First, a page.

Kapa haka became her passion and she has frequently been asked to judge at Te Matatini Kapa Haka National competitions. In 1979 she became the first woman to receive the Kaitātaki Wahine title at the national kapa haka championships in Gisborne. Prior to this, she performed for Queen Elizabeth during the 1970 Royal Tour and was part of the inaugural Waikato University kapa haka group, which formed in 1978. Te Rita was presented with the Lifetime Achievement Award for services towards kapa haka at the Tainui Waka Kapa Haka Festival in 2018.

Alongside kapa haka and her whānau of seven children, numerous mokopuna and great mokopuna, education has been a huge part of Te Rita’s life. She graduated with her doctorate from Canterbury University in 2015, with a PhD titled “Creating a Modern Māori Identity Through Kapa Haka”. She currently lectures in the Master of Applied Indigenous Knowledge degree at Te Wānanga o Aotearoa at Mangakōtukutuku campus in Hamilton.

Moana Maniapoto

Ngāti Tuwharetoa,
Tūhourangi, Ngāti Pikiao

Moana Maniapoto is a political activist who writes and produces contemporary Māori music that legitimises Māori language and culture and brings them into the mainstream. Moana was born in Invercargill where she lived for many years with her parents, Nepia and Bernadette, and her five younger siblings. As an adolescent she attended St Joseph’s Māori Girl’s College in Napier, where she became involved with kapa haka and choir. At Auckland University she met Syd Jackson and other Māori and Pākehā political activists, beginning a lifelong involvement in political and activist causes. It was also during these years that she met her former husband, Willie Jackson, who became her music manager. It was Jackson who introduced Moana to Dalvanius Prime, who wrote and produced one of her first songs, “Kua Makona”.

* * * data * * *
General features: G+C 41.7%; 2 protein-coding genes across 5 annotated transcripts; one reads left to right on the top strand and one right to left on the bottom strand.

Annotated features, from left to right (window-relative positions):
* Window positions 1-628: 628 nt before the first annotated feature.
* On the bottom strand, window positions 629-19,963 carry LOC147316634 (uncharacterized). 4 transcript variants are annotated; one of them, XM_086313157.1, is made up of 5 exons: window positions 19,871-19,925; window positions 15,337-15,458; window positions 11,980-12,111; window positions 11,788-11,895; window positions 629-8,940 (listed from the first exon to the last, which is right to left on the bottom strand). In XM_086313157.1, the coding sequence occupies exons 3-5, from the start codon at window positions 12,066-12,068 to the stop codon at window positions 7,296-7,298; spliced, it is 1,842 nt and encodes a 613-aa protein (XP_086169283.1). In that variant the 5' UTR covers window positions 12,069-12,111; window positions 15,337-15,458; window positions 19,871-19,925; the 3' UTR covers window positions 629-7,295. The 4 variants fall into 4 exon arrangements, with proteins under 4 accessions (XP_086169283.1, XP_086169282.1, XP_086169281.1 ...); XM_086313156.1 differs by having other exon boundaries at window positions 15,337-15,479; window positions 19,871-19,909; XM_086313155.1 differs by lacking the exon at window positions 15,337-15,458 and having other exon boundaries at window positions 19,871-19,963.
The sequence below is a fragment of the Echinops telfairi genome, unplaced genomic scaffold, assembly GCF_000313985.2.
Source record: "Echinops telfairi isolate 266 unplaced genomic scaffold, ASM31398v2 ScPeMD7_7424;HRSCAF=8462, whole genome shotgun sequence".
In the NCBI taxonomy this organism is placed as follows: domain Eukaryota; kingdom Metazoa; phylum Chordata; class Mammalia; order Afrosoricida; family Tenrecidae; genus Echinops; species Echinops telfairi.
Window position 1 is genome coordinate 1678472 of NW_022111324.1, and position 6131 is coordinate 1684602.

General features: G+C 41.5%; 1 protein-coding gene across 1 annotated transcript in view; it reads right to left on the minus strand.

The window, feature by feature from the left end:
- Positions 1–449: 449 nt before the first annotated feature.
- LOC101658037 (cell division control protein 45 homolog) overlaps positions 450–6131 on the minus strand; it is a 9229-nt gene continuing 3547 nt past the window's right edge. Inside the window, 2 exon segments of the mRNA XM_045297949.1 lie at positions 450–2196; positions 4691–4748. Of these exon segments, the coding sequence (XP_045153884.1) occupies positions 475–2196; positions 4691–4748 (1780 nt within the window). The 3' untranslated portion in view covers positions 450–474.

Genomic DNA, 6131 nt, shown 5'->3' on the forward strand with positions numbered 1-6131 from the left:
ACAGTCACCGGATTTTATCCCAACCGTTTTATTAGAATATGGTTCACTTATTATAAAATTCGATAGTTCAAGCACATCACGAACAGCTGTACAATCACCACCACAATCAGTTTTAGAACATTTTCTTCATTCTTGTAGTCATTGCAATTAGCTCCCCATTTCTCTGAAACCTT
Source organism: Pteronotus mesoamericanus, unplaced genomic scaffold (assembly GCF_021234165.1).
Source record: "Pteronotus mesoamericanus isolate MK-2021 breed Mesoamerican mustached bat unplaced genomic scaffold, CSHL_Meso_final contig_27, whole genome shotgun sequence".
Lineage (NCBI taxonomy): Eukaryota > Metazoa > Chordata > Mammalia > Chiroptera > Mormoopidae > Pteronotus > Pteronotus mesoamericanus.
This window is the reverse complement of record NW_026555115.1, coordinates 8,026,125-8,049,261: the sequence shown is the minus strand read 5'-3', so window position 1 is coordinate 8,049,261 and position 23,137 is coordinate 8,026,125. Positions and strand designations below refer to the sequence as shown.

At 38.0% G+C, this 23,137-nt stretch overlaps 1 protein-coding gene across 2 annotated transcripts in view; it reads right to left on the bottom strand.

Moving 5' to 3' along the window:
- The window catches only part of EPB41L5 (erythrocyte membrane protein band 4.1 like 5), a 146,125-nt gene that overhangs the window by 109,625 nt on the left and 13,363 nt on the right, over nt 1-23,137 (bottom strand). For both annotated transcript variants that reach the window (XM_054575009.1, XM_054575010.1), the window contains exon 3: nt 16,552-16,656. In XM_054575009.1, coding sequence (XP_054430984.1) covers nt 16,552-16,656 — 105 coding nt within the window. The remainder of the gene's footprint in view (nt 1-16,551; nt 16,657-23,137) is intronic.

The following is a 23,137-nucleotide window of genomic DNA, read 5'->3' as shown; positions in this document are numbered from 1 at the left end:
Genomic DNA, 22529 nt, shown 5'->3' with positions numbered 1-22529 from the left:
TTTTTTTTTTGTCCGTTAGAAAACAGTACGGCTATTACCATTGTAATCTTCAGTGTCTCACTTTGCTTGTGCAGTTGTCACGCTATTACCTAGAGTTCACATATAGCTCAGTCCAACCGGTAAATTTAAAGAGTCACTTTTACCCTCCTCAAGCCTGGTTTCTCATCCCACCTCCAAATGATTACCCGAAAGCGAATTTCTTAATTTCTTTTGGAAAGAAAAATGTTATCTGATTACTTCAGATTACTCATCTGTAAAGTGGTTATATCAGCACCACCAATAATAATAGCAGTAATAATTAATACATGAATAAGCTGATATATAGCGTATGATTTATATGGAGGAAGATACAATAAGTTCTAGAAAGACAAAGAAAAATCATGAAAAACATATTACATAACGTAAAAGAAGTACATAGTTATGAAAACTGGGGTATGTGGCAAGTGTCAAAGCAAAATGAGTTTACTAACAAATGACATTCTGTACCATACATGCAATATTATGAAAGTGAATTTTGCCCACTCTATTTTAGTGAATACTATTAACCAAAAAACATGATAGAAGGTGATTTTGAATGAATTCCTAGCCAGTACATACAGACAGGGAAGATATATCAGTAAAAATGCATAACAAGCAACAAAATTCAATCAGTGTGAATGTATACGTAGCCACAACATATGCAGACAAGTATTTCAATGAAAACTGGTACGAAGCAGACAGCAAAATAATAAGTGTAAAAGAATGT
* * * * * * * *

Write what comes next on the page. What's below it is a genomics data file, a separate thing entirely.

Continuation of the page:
In 1993, Moana and the Moahunters released their debut album, Tahi. This landmark record was one of the first successful contemporary pop albums to fuse traditional Māori instrumentation with pop beats. Both Moana and the Moahunters and now the reformed Moana and the Tribe have had domestic and international success and toured globally. Her songs are filled with political, social and cultural commentary and she describes herself as kaupapa driven.